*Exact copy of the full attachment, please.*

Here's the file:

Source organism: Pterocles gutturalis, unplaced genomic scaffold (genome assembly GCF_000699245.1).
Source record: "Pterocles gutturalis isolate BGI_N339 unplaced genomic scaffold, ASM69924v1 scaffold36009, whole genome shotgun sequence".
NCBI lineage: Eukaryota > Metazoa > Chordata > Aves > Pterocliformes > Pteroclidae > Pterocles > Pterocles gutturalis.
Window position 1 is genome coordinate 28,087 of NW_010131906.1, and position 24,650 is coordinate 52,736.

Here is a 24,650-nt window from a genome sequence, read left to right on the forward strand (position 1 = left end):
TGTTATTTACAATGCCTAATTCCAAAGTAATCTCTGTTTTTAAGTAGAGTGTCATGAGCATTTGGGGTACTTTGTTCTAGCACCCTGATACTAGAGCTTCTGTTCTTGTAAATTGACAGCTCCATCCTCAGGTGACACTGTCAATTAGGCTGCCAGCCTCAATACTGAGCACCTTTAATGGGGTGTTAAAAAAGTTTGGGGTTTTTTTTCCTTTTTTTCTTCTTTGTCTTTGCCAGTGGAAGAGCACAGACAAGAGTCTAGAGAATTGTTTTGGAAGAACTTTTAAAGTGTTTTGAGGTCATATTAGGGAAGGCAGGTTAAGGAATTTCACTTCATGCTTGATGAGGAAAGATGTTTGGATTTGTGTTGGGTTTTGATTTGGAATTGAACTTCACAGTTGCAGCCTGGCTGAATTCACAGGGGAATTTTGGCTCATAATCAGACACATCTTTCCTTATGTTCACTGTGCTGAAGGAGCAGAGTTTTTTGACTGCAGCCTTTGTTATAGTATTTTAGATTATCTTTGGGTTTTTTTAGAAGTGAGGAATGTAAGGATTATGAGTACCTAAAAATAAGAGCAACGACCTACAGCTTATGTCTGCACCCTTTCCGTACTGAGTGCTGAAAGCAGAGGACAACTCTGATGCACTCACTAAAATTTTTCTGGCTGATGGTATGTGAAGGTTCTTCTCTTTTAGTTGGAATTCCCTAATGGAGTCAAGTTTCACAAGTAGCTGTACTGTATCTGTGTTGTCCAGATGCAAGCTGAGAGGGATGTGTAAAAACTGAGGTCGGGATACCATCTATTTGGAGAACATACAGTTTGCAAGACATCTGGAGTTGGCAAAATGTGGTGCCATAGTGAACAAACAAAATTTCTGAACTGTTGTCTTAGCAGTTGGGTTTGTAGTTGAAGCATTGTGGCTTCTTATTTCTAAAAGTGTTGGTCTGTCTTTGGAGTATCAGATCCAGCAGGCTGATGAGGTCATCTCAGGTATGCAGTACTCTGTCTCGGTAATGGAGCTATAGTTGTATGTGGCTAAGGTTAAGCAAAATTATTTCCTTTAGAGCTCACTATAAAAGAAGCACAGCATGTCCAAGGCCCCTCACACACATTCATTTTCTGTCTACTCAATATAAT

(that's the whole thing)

Source organism: Pterocles gutturalis, unplaced genomic scaffold (genome assembly GCF_000699245.1).
Source record: "Pterocles gutturalis isolate BGI_N339 unplaced genomic scaffold, ASM69924v1 scaffold36009, whole genome shotgun sequence".
NCBI lineage: Eukaryota > Metazoa > Chordata > Aves > Pterocliformes > Pteroclidae > Pterocles > Pterocles gutturalis.
Window position 1 is genome coordinate 28,087 of NW_010131906.1, and position 24,650 is coordinate 52,736.

Here is a 24,650-nt window from a genome sequence, read left to right on the forward strand (position 1 = left end):
TGTTATTTACAATGCCTAATTCCAAAGTAATCTCTGTTTTTAAGTAGAGTGTCATGAGCATTTGGGGTACTTTGTTCTAGCACCCTGATACTAGAGCTTCTGTTCTTGTAAATTGACAGCTCCATCCTCAGGTGACACTGTCAATTAGGCTGCCAGCCTCAATACTGAGCACCTTTAATGGGGTGTTAAAAAAGTTTGGGGTTTTTTTTCCTTTTTTTCTTCTTTGTCTTTGCCAGTGGAAGAGCACAGACAAGAGTCTAGAGAATTGTTTTGGAAGAACTTTTAAAGTGTTTTGAGGTCATATTAGGGAAGGCAGGTTAAGGAATTTCACTTCATGCTTGATGAGGAAAGATGTTTGGATTTGTGTTGGGTTTTGATTTGGAATTGAACTTCACAGTTGCAGCCTGGCTGAATTCACAGGGGAATTTTGGCTCATAATCAGACACATCTTTCCTTATGTTCACTGTGCTGAAGGAGCAGAGTTTTTTGACTGCAGCCTTTGTTATAGTATTTTAGATTATCTTTGGGTTTTTTTAGAAGTGAGGAATGTAAGGATTATGAGTACCTAAAAATAAGAGCAACGACCTACAGCTTATGTCTGCACCCTTTCCGTACTGAGTGCTGAAAGCAGAGGACAACTCTGATGCACTCACTAAAATTTTTCTGGCTGATGGTATGTGAAGGTTCTTCTCTTTTAGTTGGAATTCCCTAATGGAGTCAAGTTTCACAAGTAGCTGTACTGTATCTGTGTTGTCCAGATGCAAGCTGAGAGGGATGTGTAAAAACTGAGGTCGGGATACCATCTATTTGGAGAACATACAGTTTGCAAGACATCTGGAGTTGGCAAAATGTGGTGCCATAGTGAACAAACAAAATTTCTGAACTGTTGTCTTAGCAGTTGGGTTTGTAGTTGAAGCATTGTGGCTTCTTATTTCTAAAAGTGTTGGTCTGTCTTTGGAGTATCAGATCCAGCAGGCTGATGAGGTCATCTCAGGTATGCAGTACTCTGTCTCGGTAATGGAGCTATAGTTGTATGTGGCTAAGGTTAAGCAAAATTATTTCCTTTAGAGCTCACTATAAAAGAAGCACAGCATGTCCAAGGCCCCTCACACACATTCATTTTCTGTCTACTCAATATAAT